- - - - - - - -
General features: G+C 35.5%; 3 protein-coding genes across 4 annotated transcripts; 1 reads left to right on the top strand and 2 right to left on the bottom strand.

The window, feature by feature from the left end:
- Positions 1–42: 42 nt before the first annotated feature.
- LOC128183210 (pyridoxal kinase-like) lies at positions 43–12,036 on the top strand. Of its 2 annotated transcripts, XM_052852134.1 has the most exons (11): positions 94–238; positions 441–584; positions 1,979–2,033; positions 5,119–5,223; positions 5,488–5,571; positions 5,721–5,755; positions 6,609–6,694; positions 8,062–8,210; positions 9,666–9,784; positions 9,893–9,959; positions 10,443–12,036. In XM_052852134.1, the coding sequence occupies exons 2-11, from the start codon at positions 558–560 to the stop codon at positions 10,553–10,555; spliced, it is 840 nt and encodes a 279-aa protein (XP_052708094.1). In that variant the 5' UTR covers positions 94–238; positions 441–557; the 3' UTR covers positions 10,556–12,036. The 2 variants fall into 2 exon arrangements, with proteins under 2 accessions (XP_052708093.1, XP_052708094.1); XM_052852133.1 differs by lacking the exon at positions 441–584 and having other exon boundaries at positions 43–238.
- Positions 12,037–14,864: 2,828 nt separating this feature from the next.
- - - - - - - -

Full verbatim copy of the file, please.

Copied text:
General features: G+C 35.5%; 3 protein-coding genes across 4 annotated transcripts; 1 reads left to right on the top strand and 2 right to left on the bottom strand.

The window, feature by feature from the left end:
- Positions 1–42: 42 nt before the first annotated feature.
- LOC128183210 (pyridoxal kinase-like) lies at positions 43–12,036 on the top strand. Of its 2 annotated transcripts, XM_052852134.1 has the most exons (11): positions 94–238; positions 441–584; positions 1,979–2,033; positions 5,119–5,223; positions 5,488–5,571; positions 5,721–5,755; positions 6,609–6,694; positions 8,062–8,210; positions 9,666–9,784; positions 9,893–9,959; positions 10,443–12,036. In XM_052852134.1, the coding sequence occupies exons 2-11, from the start codon at positions 558–560 to the stop codon at positions 10,553–10,555; spliced, it is 840 nt and encodes a 279-aa protein (XP_052708094.1). In that variant the 5' UTR covers positions 94–238; positions 441–557; the 3' UTR covers positions 10,556–12,036. The 2 variants fall into 2 exon arrangements, with proteins under 2 accessions (XP_052708093.1, XP_052708094.1); XM_052852133.1 differs by lacking the exon at positions 441–584 and having other exon boundaries at positions 43–238.
- Positions 12,037–14,864: 2,828 nt separating this feature from the next.